South Korea on Monday (July 18) warned of the Democratic People’s Republic of Korea (DPRK)’s readiness for its fifth nuclear test amid worries about increased activity in its main nuclear test site.
Unification Ministry spokesman Jeong Joon-hee told a press briefing that the DPRK appeared to have been in a state of conducting another nuclear test at any time, saying the government is maintaining a full readiness and closely monitoring situations based on a close alliance between South Korea and the United States.
His comments came after Japan’s Kyodo news agency reported on Sunday that increased activity has been detected in the DPRK’s main Punggye-ri nuclear test site where the country carried out four underground nuclear tests since 2006.
The latest came in January this year when the DPRK claimed it detonated its first hydrogen bomb, causing the toughest-ever UN Security Council resolutions in response to the nuclear detonation as well as the launch in February of a long-range rocket, which was condemned as a disguised test of ballistic missile technology.
Quoting government sources in Seoul and Tokyo, the Japanese media outlet said the installation of an observatory facility was seen in the test site, raising a possibility for the fifth nuclear test as early as this month.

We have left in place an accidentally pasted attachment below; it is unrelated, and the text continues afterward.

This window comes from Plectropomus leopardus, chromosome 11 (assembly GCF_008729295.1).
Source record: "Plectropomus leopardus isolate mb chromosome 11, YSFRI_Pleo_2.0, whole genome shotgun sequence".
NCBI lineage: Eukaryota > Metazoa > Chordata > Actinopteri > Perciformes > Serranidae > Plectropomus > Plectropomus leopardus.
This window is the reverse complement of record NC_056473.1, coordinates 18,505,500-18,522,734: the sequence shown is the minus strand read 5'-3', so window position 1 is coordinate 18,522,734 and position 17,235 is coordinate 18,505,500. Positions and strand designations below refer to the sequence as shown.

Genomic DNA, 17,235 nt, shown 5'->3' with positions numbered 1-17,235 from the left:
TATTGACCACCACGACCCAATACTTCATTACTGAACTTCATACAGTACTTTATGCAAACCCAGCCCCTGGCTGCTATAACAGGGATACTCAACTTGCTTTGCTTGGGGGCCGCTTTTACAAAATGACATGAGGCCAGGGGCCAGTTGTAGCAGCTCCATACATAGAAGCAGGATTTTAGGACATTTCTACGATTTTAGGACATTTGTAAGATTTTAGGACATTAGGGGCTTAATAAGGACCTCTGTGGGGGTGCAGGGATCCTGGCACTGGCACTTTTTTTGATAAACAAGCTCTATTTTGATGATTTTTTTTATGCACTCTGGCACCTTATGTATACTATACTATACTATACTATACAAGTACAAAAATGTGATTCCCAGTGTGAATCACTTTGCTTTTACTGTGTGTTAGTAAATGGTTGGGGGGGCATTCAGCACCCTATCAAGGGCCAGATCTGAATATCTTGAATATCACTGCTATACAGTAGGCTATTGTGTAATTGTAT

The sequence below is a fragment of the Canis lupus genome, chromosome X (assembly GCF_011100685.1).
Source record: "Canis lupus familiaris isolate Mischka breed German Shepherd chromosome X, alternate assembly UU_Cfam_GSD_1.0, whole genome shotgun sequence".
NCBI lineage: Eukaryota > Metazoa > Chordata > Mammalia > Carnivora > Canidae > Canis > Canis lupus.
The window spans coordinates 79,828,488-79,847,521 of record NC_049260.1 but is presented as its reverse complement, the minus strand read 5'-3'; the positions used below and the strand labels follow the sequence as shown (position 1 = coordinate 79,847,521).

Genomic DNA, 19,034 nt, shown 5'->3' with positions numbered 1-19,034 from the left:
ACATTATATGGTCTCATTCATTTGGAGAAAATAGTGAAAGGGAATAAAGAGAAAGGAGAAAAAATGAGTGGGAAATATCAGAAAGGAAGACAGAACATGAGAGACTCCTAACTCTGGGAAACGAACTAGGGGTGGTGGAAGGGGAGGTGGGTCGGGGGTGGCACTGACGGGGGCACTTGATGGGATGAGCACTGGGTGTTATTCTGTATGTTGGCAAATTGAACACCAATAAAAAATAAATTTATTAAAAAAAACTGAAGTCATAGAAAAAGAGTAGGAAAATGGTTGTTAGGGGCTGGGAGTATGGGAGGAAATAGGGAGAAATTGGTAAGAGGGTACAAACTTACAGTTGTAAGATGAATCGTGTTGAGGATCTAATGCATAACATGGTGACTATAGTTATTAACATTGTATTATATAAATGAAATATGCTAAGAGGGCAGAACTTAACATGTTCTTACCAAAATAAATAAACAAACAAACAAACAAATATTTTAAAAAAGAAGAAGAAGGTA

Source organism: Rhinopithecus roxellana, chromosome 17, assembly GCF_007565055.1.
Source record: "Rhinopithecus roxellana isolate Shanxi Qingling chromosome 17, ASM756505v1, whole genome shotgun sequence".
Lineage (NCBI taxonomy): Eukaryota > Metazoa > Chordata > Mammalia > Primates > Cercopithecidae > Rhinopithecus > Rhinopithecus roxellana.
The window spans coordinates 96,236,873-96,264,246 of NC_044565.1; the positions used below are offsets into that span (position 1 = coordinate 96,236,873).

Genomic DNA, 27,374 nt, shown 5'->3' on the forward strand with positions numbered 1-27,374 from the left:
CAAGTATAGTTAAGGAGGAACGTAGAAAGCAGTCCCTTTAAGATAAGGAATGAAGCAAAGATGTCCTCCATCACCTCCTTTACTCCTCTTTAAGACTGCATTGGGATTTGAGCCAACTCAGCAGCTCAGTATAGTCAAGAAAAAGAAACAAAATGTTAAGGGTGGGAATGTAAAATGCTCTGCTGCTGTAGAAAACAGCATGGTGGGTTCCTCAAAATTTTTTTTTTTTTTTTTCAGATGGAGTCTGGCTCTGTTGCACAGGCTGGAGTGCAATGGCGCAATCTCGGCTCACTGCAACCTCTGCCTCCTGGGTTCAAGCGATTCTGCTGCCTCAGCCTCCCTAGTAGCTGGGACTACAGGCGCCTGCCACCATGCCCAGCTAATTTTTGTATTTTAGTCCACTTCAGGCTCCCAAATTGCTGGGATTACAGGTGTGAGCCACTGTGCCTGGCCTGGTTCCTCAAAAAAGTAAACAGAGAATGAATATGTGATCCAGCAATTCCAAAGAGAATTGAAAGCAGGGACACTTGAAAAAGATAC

South Korea’s Yonhap news agency quoted multiple government sources as saying on Sunday that the move of a lot of trucks and personnel, which hadn’t been seen before, started to be spotted in the Punggye-ri test site since July 8 when Seoul and Washington agreed to deploy the Terminal High Altitude Area Defense (THAAD) to South Korean soil.
The sources were quoted as saying that the DPRK’s activities seen over the past week in the Punggye-ri test site have been the most brisk in recent months.
The DPRK’s military threatened to take “physical measures” against THAAD when the deployment site is determined in response to the THAAD deployment decision.
After Seoul announced on July 13 that one THAAD battery would be deployed to the Seongju county, some 300 km southeast of Seoul, by the end of next year, the DPRK’s Committee for Peaceful Reunification of Korea said in a statement that the THAAD deployment will turn the peninsula into a battlefield between world powers and leave the fate of people in the hands of foreign forces.
China and Russia strongly expressed objection to and dissatisfaction with THAAD in South Korea as its X-band radar can spot Chinese and Russian territories. Seoul has claimed that it would adopt the terminal mode radar with a detectable range of 600-800 km, but it can be converted at any time into a forward-based mode which spots missiles as far as 2,000 km.
Furthermore, the THAAD deployment indicates South Korea becoming a part of the U.S. missile defense program, the core of the U.S. Pivot-to-Asia strategy.